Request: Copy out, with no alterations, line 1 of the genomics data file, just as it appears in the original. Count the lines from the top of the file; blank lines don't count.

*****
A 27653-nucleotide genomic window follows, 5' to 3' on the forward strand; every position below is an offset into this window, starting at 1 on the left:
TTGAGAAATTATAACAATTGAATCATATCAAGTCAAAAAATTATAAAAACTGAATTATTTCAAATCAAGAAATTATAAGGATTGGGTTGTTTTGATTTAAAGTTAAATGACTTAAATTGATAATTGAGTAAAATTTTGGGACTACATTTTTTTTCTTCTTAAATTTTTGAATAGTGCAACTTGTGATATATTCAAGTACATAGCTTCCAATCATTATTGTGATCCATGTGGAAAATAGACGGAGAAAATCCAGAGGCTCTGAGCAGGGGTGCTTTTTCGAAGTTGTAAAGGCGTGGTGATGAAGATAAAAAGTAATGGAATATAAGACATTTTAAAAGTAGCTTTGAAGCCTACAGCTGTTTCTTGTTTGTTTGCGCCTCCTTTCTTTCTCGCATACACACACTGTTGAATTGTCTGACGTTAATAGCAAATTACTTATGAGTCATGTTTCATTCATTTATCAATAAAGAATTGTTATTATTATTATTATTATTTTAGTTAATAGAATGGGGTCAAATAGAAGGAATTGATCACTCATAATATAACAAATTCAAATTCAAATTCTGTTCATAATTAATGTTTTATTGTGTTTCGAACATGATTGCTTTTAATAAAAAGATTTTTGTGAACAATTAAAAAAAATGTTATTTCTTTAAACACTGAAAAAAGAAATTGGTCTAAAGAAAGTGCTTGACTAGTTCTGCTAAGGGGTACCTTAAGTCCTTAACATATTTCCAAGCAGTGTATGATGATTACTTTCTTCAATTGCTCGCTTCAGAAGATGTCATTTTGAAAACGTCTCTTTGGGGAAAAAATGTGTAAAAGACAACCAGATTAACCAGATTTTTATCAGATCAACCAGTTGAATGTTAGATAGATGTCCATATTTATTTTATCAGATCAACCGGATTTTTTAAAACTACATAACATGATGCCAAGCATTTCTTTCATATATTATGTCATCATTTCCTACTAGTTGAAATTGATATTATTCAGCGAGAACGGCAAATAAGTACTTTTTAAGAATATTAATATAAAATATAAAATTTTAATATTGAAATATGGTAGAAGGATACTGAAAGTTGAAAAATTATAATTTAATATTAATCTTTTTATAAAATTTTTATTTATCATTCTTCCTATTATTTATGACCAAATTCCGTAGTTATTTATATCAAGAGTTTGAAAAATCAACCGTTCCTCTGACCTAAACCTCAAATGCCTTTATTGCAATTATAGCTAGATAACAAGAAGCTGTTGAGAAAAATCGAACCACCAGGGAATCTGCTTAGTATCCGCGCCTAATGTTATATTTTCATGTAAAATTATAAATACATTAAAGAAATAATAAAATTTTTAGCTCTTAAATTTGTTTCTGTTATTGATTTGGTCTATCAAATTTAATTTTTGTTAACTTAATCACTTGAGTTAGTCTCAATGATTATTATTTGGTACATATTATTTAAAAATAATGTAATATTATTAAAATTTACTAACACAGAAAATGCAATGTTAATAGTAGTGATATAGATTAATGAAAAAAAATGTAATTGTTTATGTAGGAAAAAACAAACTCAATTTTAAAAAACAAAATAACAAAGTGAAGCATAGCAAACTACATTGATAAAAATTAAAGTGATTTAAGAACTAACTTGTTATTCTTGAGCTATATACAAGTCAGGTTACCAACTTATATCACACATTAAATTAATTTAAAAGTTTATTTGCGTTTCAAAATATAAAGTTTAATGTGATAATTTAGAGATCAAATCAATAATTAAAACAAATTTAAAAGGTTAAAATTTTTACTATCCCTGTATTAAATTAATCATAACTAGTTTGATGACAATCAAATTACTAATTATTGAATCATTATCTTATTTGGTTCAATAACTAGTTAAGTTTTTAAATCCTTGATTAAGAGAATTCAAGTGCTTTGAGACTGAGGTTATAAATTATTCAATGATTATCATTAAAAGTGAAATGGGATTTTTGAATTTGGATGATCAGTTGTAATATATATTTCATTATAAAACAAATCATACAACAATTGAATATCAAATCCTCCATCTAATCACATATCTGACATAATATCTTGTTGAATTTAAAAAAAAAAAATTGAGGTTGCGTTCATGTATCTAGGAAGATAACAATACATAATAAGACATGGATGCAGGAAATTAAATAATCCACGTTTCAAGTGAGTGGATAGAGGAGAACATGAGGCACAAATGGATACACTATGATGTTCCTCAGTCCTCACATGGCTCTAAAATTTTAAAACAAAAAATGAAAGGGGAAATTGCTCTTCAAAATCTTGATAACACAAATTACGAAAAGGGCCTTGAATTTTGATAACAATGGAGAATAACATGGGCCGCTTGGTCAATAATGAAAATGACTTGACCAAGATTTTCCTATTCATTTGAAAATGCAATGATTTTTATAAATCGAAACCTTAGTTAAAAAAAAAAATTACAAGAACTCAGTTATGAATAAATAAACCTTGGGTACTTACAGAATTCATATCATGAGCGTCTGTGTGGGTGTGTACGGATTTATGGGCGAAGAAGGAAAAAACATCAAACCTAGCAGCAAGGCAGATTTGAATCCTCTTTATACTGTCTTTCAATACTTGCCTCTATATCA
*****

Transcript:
A 27653-nucleotide genomic window follows, 5' to 3' on the forward strand; every position below is an offset into this window, starting at 1 on the left: